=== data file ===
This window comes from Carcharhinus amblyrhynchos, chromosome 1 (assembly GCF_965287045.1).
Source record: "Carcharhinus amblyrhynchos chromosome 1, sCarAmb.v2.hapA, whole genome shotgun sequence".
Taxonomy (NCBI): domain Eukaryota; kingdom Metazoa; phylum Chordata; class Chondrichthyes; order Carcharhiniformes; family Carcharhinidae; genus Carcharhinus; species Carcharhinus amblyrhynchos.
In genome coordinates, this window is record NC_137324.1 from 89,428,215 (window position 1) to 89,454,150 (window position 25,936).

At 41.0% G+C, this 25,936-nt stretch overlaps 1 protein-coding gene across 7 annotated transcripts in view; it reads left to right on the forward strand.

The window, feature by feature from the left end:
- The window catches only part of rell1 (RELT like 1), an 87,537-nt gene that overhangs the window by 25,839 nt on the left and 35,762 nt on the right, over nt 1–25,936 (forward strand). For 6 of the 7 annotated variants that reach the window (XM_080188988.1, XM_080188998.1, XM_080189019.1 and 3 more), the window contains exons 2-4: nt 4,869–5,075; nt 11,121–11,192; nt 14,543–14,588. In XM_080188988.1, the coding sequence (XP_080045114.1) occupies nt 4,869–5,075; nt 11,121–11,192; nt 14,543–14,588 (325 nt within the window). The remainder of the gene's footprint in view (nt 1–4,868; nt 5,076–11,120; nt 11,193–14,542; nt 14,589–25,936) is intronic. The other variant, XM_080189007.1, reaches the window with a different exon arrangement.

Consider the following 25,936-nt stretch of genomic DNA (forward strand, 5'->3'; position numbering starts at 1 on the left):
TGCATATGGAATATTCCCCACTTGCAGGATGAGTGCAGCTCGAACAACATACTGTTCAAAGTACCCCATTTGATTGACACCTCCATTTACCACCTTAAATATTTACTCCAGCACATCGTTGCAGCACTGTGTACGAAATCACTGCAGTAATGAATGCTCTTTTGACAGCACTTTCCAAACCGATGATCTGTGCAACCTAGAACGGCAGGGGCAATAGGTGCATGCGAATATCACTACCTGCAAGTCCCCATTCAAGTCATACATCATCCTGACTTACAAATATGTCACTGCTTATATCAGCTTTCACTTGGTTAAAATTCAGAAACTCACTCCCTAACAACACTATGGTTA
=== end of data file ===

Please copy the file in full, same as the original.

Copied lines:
This window comes from Carcharhinus amblyrhynchos, chromosome 1 (assembly GCF_965287045.1).
Source record: "Carcharhinus amblyrhynchos chromosome 1, sCarAmb.v2.hapA, whole genome shotgun sequence".
Taxonomy (NCBI): domain Eukaryota; kingdom Metazoa; phylum Chordata; class Chondrichthyes; order Carcharhiniformes; family Carcharhinidae; genus Carcharhinus; species Carcharhinus amblyrhynchos.
In genome coordinates, this window is record NC_137324.1 from 89,428,215 (window position 1) to 89,454,150 (window position 25,936).

At 41.0% G+C, this 25,936-nt stretch overlaps 1 protein-coding gene across 7 annotated transcripts in view; it reads left to right on the forward strand.

The window, feature by feature from the left end:
- The window catches only part of rell1 (RELT like 1), an 87,537-nt gene that overhangs the window by 25,839 nt on the left and 35,762 nt on the right, over nt 1–25,936 (forward strand). For 6 of the 7 annotated variants that reach the window (XM_080188988.1, XM_080188998.1, XM_080189019.1 and 3 more), the window contains exons 2-4: nt 4,869–5,075; nt 11,121–11,192; nt 14,543–14,588. In XM_080188988.1, the coding sequence (XP_080045114.1) occupies nt 4,869–5,075; nt 11,121–11,192; nt 14,543–14,588 (325 nt within the window). The remainder of the gene's footprint in view (nt 1–4,868; nt 5,076–11,120; nt 11,193–14,542; nt 14,589–25,936) is intronic. The other variant, XM_080189007.1, reaches the window with a different exon arrangement.

Consider the following 25,936-nt stretch of genomic DNA (forward strand, 5'->3'; position numbering starts at 1 on the left):
TGCATATGGAATATTCCCCACTTGCAGGATGAGTGCAGCTCGAACAACATACTGTTCAAAGTACCCCATTTGATTGACACCTCCATTTACCACCTTAAATATTTACTCCAGCACATCGTTGCAGCACTGTGTACGAAATCACTGCAGTAATGAATGCTCTTTTGACAGCACTTTCCAAACCGATGATCTGTGCAACCTAGAACGGCAGGGGCAATAGGTGCATGCGAATATCACTACCTGCAAGTCCCCATTCAAGTCATACATCATCCTGACTTACAAATATGTCACTGCTTATATCAGCTTTCACTTGGTTAAAATTCAGAAACTCACTCCCTAACAACACTATGGTTA